Heat Transfer - Radiation, Convection And Conduction

Any matter which is made up of atoms and molecules has the ability to transfer heat. The atoms are in different types of motion at any time. The motion of molecules and atoms is responsible for heat or thermal energy and every matter has this thermal energy. More the motion of molecules more will be the heat energy.

However, talking about Heat transfer, it is nothing but the process of transfer of heat from the high-temperature body to a low temperature one. Considering thermodynamic systems, heat transfer is defined as the movement of heat across the border of the system due to a difference in temperature between the system and its surroundings. Interestingly, the difference in temperature is said to be a ‘potential’ that causes the transfer of heat from one point to another. Besides, heat is also known as flux.

How is Heat Transferred?

Heat can travel shift from one place to another in several ways. The different modes of heat transfer include radiation, convection, and conduction. Conduction and convection need matter to transfer heat.

Meanwhile, if the temperature difference exists between two systems, heat will find a way to transfer from the higher to the lower system.

Convention,Conduction, Radiation


We can define conduction as the heat by the direct collision of molecules. An area of higher kinetic energy transfers thermal energy towards the lower kinetic energy area. High-speed particles clash with particles moving at a slow speed, as a result, slow speed particles increase their kinetic energy. This is a typical form of heat transfer and takes place through physical contact.

For example, place a metal over an open flame.

Which material transfers heat better can be determined by physical property? The coefficient of thermal conductivity shows that a metal body conducts heat better when it comes to conduction. The rate of conduction can be calculated by the following equation.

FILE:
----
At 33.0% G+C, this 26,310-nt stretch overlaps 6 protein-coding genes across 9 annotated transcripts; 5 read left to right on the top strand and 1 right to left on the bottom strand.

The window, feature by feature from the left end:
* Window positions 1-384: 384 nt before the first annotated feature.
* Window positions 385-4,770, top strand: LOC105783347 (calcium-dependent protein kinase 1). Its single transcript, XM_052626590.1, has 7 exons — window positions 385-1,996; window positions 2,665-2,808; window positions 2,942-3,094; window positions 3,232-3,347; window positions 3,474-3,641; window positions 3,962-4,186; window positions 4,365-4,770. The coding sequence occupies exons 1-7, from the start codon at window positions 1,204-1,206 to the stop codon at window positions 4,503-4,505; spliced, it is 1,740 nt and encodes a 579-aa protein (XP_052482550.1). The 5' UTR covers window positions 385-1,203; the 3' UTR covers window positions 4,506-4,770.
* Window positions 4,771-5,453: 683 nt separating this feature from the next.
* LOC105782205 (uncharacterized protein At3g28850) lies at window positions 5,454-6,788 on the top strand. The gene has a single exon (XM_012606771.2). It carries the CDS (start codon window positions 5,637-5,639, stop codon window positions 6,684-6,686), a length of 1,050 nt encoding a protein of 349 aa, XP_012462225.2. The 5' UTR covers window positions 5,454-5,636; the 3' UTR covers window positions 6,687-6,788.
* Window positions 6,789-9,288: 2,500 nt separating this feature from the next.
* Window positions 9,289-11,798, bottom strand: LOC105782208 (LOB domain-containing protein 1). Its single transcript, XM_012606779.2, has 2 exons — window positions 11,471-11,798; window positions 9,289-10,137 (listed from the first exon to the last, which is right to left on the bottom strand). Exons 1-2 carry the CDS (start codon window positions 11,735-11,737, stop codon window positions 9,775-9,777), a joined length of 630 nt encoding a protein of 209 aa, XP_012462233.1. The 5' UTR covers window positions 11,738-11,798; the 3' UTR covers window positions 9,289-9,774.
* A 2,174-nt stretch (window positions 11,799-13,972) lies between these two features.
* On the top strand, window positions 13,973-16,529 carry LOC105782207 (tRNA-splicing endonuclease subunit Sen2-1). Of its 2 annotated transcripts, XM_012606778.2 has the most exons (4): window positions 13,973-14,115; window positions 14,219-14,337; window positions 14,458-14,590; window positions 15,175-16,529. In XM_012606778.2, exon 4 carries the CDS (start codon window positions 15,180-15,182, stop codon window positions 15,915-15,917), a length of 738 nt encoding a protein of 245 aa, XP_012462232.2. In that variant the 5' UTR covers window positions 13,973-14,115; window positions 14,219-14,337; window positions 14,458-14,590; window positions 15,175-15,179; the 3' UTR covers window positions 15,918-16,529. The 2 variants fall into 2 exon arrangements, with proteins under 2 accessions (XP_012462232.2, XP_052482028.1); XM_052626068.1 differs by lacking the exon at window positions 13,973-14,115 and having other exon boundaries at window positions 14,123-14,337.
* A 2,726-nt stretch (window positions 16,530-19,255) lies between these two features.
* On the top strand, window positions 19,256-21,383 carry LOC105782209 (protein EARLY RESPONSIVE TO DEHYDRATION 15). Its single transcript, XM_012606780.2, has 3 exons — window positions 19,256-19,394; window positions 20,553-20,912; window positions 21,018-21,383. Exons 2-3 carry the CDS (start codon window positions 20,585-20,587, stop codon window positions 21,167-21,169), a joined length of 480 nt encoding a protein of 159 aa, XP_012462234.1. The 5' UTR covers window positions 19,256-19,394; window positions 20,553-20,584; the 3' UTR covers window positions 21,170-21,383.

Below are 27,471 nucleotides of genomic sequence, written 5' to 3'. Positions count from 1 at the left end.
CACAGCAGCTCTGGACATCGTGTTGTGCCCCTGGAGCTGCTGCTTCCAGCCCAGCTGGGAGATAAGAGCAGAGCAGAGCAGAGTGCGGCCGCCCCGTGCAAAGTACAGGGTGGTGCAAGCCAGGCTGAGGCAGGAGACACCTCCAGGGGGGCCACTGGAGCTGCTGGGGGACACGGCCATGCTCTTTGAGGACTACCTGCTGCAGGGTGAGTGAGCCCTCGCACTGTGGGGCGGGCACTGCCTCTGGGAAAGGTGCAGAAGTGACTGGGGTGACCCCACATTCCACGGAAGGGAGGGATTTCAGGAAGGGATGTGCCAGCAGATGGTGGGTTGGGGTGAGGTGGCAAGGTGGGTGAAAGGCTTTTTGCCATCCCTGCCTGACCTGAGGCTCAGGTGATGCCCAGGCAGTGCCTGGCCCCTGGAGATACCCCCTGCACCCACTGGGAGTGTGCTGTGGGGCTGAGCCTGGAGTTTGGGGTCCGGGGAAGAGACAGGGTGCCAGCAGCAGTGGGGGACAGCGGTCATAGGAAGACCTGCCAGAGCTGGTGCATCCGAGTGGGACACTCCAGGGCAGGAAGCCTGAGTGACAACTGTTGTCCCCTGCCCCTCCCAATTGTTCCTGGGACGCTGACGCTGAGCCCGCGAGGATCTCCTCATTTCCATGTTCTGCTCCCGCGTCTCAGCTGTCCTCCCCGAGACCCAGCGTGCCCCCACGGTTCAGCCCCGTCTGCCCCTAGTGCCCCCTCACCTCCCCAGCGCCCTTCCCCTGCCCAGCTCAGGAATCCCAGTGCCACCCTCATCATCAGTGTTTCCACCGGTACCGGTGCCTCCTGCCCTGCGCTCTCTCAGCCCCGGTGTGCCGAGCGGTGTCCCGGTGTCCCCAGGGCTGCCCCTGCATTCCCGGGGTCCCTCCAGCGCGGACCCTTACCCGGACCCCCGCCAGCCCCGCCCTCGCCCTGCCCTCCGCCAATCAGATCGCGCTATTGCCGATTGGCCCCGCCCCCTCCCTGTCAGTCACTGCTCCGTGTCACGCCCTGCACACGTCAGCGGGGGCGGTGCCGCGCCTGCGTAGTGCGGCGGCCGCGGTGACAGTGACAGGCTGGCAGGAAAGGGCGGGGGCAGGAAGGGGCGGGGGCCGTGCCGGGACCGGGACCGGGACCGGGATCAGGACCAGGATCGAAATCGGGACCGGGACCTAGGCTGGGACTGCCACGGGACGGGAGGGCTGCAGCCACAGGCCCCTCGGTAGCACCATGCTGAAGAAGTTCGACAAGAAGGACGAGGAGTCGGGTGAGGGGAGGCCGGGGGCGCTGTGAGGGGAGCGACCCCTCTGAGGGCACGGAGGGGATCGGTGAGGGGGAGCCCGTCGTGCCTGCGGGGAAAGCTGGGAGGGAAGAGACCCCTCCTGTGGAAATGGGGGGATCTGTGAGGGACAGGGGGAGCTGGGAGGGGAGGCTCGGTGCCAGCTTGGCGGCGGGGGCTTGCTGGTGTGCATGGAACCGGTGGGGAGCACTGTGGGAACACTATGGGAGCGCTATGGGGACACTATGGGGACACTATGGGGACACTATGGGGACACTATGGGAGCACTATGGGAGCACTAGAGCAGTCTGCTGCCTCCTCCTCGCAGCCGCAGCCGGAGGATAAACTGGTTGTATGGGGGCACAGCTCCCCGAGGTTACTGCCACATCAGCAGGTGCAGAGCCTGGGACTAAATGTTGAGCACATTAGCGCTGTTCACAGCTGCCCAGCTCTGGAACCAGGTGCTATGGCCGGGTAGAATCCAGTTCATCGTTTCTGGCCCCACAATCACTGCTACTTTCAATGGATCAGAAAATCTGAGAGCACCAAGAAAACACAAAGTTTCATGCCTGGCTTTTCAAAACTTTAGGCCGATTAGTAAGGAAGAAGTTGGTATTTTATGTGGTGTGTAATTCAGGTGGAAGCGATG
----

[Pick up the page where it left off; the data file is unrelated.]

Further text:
Q = \( \frac{[K.A.(Thot-Tcold)]}{d} \)


  • Q is the transfer of heat per unit time.
  • K is the thermal conductivity of the body.
  • A is the area of heat transfer
  • Thot is the temperature of the hot region
  • Tcold is the temperature of the cold region.
  • d is the thickness of the body.


When fluid is heated, it carries thermal energy along with it and moves away from the source. This kind of heat transfer is known as convection. The liquid over the hot surface expands and rises up.

A natural example is in the atmosphere. The earth’s surface gets warmed by the sun and the warm air moves up and cool air comes in.

As the temperature of the liquid increases, the liquid’s volume also has to increase by the same factor and this effect is known as displacement. The equation to calculate the rate of convection is as follows.

Q = hc ∙ A ∙ (Ts – Tf)


  • Q is the heat transferred per unit time.
  • Hc is the coefficient of convective heat transfer
  • A is the area of heat transfer
  • Ts is the surface temperature.
  • Tf is the fluid temperature.


Thermal radiation is generated by the emission of electromagnetic waves. These waves carry away the energy from the emitting body. Radiation takes place through a vacuum or transparent medium which can be either solid or liquid. Thermal radiation is the result of the random motion of molecules in the matter. Movement of charged electrons and protons is responsible for the emission of electromagnetic radiation.

As temperature rises, the wavelengths in the spectra of the radiation emitted decreases and shorter wavelengths radiations are emitted. Thermal radiation can be calculated by Stefan-Boltzmann law:

P = e ∙ σ ∙ A· (Tr – Tc)4


  • P is the net power of radiation
  • A is the area of radiation
  • Tr is the radiator temperature
  • Tc is the surrounding temperature
  • e is emissivity and σ is Stefan’s constant.

Unit of Heat Transfer

As for the measurement, going by MKS system the unit of heat transfer is cal and in SI system it is Joule. The rate of transfer of heat is given in KW.

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